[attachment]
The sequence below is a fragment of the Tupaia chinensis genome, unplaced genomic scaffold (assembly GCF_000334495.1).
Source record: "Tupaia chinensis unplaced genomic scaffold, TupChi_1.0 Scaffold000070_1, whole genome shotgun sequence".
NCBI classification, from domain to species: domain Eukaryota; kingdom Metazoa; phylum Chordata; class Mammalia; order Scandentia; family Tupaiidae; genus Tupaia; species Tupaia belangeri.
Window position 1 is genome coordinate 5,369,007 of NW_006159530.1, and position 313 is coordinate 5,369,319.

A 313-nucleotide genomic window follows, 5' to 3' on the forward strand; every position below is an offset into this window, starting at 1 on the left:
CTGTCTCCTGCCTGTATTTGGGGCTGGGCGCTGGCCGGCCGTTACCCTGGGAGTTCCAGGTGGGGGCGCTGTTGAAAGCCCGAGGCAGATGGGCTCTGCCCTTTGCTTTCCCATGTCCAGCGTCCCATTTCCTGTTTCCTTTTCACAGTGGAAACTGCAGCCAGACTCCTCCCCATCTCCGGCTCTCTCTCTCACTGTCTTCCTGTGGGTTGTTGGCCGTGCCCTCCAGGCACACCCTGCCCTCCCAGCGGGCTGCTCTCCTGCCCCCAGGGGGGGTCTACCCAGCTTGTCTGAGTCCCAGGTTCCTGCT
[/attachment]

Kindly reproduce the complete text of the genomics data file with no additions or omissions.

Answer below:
The sequence below is a fragment of the Tupaia chinensis genome, unplaced genomic scaffold (assembly GCF_000334495.1).
Source record: "Tupaia chinensis unplaced genomic scaffold, TupChi_1.0 Scaffold000070_1, whole genome shotgun sequence".
NCBI classification, from domain to species: domain Eukaryota; kingdom Metazoa; phylum Chordata; class Mammalia; order Scandentia; family Tupaiidae; genus Tupaia; species Tupaia belangeri.
Window position 1 is genome coordinate 5,369,007 of NW_006159530.1, and position 313 is coordinate 5,369,319.

A 313-nucleotide genomic window follows, 5' to 3' on the forward strand; every position below is an offset into this window, starting at 1 on the left:
CTGTCTCCTGCCTGTATTTGGGGCTGGGCGCTGGCCGGCCGTTACCCTGGGAGTTCCAGGTGGGGGCGCTGTTGAAAGCCCGAGGCAGATGGGCTCTGCCCTTTGCTTTCCCATGTCCAGCGTCCCATTTCCTGTTTCCTTTTCACAGTGGAAACTGCAGCCAGACTCCTCCCCATCTCCGGCTCTCTCTCTCACTGTCTTCCTGTGGGTTGTTGGCCGTGCCCTCCAGGCACACCCTGCCCTCCCAGCGGGCTGCTCTCCTGCCCCCAGGGGGGGTCTACCCAGCTTGTCTGAGTCCCAGGTTCCTGCT